Travelers and Poor Blood Circulation
Is there a simple solution to a very serious medical problem? For many
travelers, the answer is maybe. If travelers would take the necessary steps, it
could help prevent Deep Vein Thrombosis (DVT). The main reason they don't is
because not everybody knows what DVT is, and they do not know what to do that
might help prevent it. If they have some knowledge about DVT, they probably have
the attitude that "It can't happen to me."
don't plant yourself in the seat sit there for several hours in the same position without moving
Let's start with the basics. Poor Blood Circulation is a lack of blood flow to
the organs and muscles in the body. Blood is what carries the oxygen and
nutrients to all organs and muscles in your body. We need both to survive and
function. Also, blood is suppose to cleanse the body from the carbon dioxide and
the wastes produced. Poor blood circulation means a shortage of delivery of
oxygen and nutrients throughout your body and a highly ineffective cleansing process.
It indicates on the Deep Vein Thrombosis (DVT) website
that: "Deep Vein Thrombosis, or DVT is a blood clot that can form in your legs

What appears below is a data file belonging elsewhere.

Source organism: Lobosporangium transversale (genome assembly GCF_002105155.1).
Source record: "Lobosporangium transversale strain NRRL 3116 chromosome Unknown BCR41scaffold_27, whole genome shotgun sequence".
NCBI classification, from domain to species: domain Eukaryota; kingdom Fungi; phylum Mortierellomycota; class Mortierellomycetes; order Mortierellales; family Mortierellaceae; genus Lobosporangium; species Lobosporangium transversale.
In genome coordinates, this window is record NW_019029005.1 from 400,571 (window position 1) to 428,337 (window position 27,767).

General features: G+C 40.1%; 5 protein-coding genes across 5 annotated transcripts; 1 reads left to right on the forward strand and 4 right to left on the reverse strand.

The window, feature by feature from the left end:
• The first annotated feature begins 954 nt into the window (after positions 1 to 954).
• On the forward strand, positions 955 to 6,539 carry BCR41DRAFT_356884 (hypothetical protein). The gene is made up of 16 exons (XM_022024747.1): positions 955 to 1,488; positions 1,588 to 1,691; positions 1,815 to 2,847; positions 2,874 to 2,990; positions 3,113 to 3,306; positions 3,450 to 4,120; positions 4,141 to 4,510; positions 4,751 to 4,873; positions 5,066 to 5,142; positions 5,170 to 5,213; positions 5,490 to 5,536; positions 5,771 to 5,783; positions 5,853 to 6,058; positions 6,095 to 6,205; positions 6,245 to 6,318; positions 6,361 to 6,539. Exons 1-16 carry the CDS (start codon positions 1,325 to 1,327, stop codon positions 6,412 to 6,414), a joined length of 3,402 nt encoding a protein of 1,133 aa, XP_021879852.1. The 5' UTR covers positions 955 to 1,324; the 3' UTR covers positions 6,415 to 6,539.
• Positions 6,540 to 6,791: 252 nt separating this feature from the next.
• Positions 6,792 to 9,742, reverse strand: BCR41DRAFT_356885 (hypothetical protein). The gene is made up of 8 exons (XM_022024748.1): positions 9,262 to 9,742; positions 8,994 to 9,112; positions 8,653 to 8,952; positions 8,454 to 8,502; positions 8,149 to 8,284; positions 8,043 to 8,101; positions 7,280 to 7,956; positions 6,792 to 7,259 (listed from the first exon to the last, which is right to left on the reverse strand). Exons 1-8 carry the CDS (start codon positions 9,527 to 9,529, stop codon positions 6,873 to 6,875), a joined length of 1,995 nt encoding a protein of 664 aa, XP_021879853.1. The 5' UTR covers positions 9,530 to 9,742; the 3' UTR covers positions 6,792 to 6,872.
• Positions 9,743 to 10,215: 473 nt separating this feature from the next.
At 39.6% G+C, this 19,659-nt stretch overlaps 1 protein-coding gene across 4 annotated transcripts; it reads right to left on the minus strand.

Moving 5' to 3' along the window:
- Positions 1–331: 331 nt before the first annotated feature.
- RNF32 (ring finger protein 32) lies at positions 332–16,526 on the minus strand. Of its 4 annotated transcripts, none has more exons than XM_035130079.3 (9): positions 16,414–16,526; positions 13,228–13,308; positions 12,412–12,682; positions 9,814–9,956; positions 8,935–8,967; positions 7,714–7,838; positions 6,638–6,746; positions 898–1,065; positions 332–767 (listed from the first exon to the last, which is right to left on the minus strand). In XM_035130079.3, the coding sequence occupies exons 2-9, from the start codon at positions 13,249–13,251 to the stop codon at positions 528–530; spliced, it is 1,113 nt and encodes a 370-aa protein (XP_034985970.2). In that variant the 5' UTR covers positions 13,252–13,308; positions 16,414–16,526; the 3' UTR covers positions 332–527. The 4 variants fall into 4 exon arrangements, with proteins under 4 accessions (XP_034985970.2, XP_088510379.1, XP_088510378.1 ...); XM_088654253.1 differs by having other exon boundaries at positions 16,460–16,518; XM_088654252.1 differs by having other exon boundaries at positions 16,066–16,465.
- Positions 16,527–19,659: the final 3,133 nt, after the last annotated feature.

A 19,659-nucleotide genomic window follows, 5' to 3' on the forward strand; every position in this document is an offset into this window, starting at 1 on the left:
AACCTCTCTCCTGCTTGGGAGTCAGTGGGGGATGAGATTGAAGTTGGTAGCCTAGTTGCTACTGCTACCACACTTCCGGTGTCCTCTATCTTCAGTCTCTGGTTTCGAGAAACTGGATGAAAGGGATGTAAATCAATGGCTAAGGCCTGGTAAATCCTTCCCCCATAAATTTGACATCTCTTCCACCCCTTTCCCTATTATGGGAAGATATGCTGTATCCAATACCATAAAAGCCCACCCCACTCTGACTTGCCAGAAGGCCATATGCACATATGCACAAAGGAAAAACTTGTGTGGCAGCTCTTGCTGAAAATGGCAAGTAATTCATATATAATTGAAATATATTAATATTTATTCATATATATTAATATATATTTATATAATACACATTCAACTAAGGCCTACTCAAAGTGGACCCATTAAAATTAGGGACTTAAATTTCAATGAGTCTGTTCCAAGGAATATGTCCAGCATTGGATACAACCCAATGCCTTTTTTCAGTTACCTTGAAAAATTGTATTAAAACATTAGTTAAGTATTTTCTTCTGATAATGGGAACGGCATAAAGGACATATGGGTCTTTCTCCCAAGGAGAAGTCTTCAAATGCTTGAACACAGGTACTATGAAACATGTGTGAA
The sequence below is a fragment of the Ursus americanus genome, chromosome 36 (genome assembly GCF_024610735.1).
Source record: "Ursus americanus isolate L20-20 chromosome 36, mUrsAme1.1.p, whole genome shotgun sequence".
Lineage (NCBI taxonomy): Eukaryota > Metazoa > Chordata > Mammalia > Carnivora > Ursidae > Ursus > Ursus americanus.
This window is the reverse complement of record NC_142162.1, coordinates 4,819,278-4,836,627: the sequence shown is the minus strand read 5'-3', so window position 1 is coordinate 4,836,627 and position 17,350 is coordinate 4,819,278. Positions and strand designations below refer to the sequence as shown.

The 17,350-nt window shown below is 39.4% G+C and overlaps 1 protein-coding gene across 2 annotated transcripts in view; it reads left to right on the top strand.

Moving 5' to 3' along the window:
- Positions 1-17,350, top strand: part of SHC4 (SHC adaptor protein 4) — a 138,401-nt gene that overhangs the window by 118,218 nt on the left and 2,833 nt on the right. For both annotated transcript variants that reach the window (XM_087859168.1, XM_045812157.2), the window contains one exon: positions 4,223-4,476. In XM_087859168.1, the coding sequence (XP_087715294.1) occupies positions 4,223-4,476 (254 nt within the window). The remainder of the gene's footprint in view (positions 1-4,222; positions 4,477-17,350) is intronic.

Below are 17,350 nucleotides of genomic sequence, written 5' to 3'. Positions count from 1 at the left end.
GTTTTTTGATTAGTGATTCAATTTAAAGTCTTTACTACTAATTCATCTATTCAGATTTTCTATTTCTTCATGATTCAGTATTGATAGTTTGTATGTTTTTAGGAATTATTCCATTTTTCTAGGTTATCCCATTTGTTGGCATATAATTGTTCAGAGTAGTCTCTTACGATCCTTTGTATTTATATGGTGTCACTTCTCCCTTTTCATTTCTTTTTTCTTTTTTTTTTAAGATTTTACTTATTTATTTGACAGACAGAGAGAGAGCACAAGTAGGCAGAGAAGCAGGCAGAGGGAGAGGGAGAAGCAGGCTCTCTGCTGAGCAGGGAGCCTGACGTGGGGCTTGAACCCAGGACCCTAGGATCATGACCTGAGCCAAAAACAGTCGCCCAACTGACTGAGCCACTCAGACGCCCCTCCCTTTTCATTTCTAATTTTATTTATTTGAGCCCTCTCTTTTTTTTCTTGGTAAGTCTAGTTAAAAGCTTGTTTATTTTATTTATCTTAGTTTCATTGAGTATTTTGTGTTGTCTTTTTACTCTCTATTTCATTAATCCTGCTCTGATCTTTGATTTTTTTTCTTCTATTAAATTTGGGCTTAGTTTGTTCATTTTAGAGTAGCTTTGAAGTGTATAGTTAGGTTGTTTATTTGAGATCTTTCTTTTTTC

and sometimes move to your lungs, where it could be fatal."..."DVT is a condition
resulting from the formation of a blood clot (thrombus) inside a deep vein, commonly
located in the calf or thigh.
DVT occurs when the blood clot either partially or completely blocks the flow
of blood in the vein. Complications from DVT kill up to 200,000 people a year in
the United States which is more than AIDS and breast cancer combined!"
Also on the DVT website there is a special warning specifically for Travelers. It states:
"Prolonged sitting during air travels slows down circulation and increases the
blood's propensity to clot. In addition, tightly packed seating and long periods
of immobility can contribute to an increased risk of DVT.
Even in young, healthy travelers, long stretches of time spent in cramped seats
of an aircraft with very low humidity may set the stage for the formation of a
blood clot in the lower leg."
When you are traveling in a car, it is pretty easy to just stop regularly at the
Rest Stops to get out, stretch, walk or run for a while. Trains and buses
usually have a little more individual space to move around than on commercial
airlines where most people fly coach. That is why it is sometimes referred to as
"economy class syndrome" which is misleading terminology because it implies that
people who fly in first class with a little more leg room do not have anything
to worry about.
That is not true. Conditions in an airplane make the risk of DVT greater than in
cars, trains and buses because a thrombus (blood clot) is more likely to happen
in a condition when blood is thick. This is the side effect of the thin air
inside the aircraft cabin.
But whatever your choice of transportation, do not just "plant" yourself in the
seat and then sit there for several hours in the same position without moving at
all. The exact cause of DVT is not very clear, but prolonged immobility and
dehydration can increase the risk.
Eventhough you may be squeezed in and confined in very tight area you need to do
the best that you can, as much as you can, for as long as you can, to keep your